The opinion of the court was delivered by: Matthew F. Kennelly, District Judge
MEMORANDUM OPINION AND ORDER
In these consolidated appeals, Chiplease, Inc., Illinois Investment Trust No. 92-7163, and the Chapter 7 Trustee of Resource Technology Corporation appeal the bankruptcy court's order denying a motion by the Trustee seeking to assume and assign to Chiplease and the Trust a contract between RTC and the City of Corpus Christi, Texas. The real parties in interest in the appeals are Chiplease and the Trust, to which the Court will refer as "appellants." For the reasons stated below, the Court affirms the ruling of the bankruptcy court.
Before it was put into involuntary bankruptcy, RTC was in the business of extracting methane gas from landfills and disposing of it or converting it into usable energy, which RTC then sold. On November 26, 1996, RTC entered into a contract with the City of Corpus Christi, which operates the J.C. Elliot Landfill in Corpus Christi, Texas. Under the agreement, RTC was to construct and operate a gas collection and conversion system at the landfill. The agreement had a term of ten years, to expire on November 26, 2006. See Agreement § 6(a), Appellee Ex. B. The agreement required RTC to obtain all permits necessary to install, operate, maintain, repair, and replace the collection and conversion systems. Additionally, the agreement contained a de facto termination clause, which provided:
The Contractor [RTC] will pursue field testing, licenses, permits, and sales contracts in an expeditious manner and at its own expense. Any lapse of 90 days in operation of the Collection System or Conversion System constitutes a de facto abandonment and a Termination Event. The Contractor [RTC], at its option, may also abandon this Agreement by providing a certified letter to that effect to the City Manager. Such abandonment constitutes a Termination Event.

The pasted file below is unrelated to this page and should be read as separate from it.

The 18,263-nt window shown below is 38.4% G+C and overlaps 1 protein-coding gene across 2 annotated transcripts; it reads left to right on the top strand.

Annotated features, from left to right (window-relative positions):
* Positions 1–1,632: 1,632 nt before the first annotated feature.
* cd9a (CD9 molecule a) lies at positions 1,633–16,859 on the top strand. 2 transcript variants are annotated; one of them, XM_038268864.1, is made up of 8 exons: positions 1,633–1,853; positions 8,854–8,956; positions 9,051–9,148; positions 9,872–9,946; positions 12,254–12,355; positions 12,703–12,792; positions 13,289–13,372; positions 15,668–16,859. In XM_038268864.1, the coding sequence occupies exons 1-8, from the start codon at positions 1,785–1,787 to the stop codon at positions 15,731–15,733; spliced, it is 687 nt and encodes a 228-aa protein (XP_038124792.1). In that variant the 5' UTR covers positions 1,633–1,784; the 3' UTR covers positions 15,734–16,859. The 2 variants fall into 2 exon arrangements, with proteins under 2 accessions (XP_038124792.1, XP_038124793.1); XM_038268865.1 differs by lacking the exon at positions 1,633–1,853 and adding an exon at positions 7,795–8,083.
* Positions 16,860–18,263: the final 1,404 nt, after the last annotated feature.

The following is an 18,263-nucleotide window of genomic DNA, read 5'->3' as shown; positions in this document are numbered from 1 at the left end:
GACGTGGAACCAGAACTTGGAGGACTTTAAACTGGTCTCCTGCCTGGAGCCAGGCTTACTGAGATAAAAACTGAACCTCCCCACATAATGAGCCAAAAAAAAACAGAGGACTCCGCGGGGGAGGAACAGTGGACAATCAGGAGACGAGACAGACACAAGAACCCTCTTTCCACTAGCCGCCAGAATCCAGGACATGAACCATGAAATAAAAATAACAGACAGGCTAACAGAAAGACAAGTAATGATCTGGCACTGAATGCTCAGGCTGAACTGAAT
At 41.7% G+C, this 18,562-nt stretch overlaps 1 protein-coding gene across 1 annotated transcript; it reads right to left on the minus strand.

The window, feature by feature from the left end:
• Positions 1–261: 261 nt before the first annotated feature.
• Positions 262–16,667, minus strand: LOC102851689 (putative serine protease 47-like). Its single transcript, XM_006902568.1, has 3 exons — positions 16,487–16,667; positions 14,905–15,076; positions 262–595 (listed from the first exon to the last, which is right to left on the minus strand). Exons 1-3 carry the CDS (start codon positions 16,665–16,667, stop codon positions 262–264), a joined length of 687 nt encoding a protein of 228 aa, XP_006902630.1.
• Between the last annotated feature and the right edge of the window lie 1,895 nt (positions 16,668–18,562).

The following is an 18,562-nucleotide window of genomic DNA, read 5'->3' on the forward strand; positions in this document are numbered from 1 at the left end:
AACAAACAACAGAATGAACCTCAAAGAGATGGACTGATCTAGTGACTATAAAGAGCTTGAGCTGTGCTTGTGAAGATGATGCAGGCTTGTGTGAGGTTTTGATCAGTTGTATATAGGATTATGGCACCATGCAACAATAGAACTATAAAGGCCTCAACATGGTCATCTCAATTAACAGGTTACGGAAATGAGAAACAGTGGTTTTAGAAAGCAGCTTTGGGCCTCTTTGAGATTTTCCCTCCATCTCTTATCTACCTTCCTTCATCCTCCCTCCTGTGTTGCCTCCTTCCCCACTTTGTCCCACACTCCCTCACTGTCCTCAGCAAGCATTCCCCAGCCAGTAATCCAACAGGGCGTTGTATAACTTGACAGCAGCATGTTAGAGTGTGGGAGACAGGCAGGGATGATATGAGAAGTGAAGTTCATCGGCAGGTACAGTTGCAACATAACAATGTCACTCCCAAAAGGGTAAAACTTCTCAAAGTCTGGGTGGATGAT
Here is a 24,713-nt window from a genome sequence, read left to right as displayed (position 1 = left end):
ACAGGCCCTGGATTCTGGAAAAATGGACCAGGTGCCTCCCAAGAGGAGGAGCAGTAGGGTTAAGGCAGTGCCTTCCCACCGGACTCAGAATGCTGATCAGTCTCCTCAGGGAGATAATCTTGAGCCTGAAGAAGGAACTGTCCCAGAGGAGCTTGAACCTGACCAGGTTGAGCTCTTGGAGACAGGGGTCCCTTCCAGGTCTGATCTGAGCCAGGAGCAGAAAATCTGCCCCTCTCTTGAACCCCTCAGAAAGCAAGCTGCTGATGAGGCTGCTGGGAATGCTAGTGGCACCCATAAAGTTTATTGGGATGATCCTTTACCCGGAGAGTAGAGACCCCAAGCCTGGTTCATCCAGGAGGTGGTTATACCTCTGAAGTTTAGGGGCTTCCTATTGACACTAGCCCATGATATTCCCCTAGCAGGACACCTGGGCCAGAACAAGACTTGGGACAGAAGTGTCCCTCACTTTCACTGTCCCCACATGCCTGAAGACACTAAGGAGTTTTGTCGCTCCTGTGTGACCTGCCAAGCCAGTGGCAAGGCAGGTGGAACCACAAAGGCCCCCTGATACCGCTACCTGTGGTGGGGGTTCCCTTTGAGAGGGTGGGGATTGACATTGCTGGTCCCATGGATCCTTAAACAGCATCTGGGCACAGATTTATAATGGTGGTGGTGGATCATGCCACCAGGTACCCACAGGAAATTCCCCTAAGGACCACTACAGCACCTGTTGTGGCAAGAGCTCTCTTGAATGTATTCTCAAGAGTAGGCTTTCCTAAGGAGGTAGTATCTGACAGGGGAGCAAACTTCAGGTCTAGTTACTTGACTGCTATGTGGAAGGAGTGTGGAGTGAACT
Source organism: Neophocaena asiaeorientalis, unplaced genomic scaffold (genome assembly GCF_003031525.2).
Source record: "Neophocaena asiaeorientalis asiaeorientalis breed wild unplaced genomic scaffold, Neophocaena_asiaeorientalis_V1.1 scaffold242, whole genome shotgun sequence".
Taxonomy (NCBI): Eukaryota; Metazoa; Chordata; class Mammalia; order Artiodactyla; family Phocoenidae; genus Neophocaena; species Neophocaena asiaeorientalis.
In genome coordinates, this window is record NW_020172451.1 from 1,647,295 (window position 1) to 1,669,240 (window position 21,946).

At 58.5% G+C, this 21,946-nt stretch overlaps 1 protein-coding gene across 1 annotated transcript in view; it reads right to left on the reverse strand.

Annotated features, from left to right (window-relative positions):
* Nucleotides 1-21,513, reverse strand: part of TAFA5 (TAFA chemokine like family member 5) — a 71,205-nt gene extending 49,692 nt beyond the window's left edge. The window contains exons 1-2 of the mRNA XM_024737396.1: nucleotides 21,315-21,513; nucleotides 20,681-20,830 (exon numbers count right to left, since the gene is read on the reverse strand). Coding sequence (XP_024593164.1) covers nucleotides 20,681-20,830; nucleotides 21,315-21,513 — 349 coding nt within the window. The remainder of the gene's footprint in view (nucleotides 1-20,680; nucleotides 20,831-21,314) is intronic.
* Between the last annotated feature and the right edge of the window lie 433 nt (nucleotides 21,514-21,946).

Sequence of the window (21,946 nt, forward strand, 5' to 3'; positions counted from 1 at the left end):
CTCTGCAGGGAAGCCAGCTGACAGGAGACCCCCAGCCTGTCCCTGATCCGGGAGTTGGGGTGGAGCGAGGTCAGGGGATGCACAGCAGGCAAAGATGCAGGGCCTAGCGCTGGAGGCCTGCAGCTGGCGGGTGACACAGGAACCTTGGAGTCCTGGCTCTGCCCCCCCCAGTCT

In 1999, RTC was put into involuntary Chapter 7 bankruptcy and later converted its case to a Chapter 11 reorganization. On October 23, 2001, RTC and Corpus Christi entered into an agreed order to cooperate, in an attempt to salvage their 1996 agreement. In the agreed order, the parties agreed to use their best efforts to receive permit approval from the Texas Natural Resource Conservation Commission (TNRCC). For the landfill project to proceed, TNRCC had to issue certain permits for construction of a gas recovery and conversion system at the landfill.
The record reflects that in November 2001, RTC had presented to Corpus Christi a Class 1 permit modification application that required the City's signature before it could be submitted to the TNRCC. On January 11, 2002, Corpus Christi sent RTC a letter in which it raised questions concerning RTC's permit application and asked RTC to add certain information. RTC contends that Corpus Christi's comments regarding the permit application related to construction issues rather than permitting issues and that the issues the City raised in the letter were mere pretexts to avoid signing the permit modification application. RTC, however, did not respond to Corpus Christi's January 2002 letter, address the City's concerns, or raise any disagreement with the City's requested additions to the permit modification application.
After receiving no response to its January 2002 letter, Corpus Christi sent a letter to RTC on July 3, 2003, explaining that due to RTC's defaults under the agreed order, Corpus Christi considered the agreement terminated. On August 4, 2003, RTC responded to Corpus Christi's July 2003 termination letter, disputing several of the points raised in the letter. The City did not respond to RTC's August 2003 letter.
Chiplease and Trust No. 92-7163 hold secured pre-petition and Chapter 11 claims against RTC. As a result of these interests, they obtained rights to purchase certain RTC assets.
On May 26, 2006, Chiplease filed a motion asking the bankruptcy court to compel the Chapter 7 Trustee to file a motion to assume the November 26, 1996 agreement between RTC and Corpus Christi and assign the agreement to Chiplease or its designee, Illinois Investment Trust No. 92-7163. On June 29, 2006, the Bankruptcy Court entered an order granting the motion to compel.
On July 7, 2006, the Trustee filed the motion to assume and assign. Corpus Christi objected to the motion and argued that before ruling, the bankruptcy court needed to decide whether the agreement had already terminated due to RTC's alleged default. More specifically, the City argued that the agreement had already terminated due to RTC's defaults and that in any event, the agreement was set to expire a few months hence, on November 26, 2006. Corpus Christi contended that the only way to renew the contract was if the parties consented, which the City said it would not do.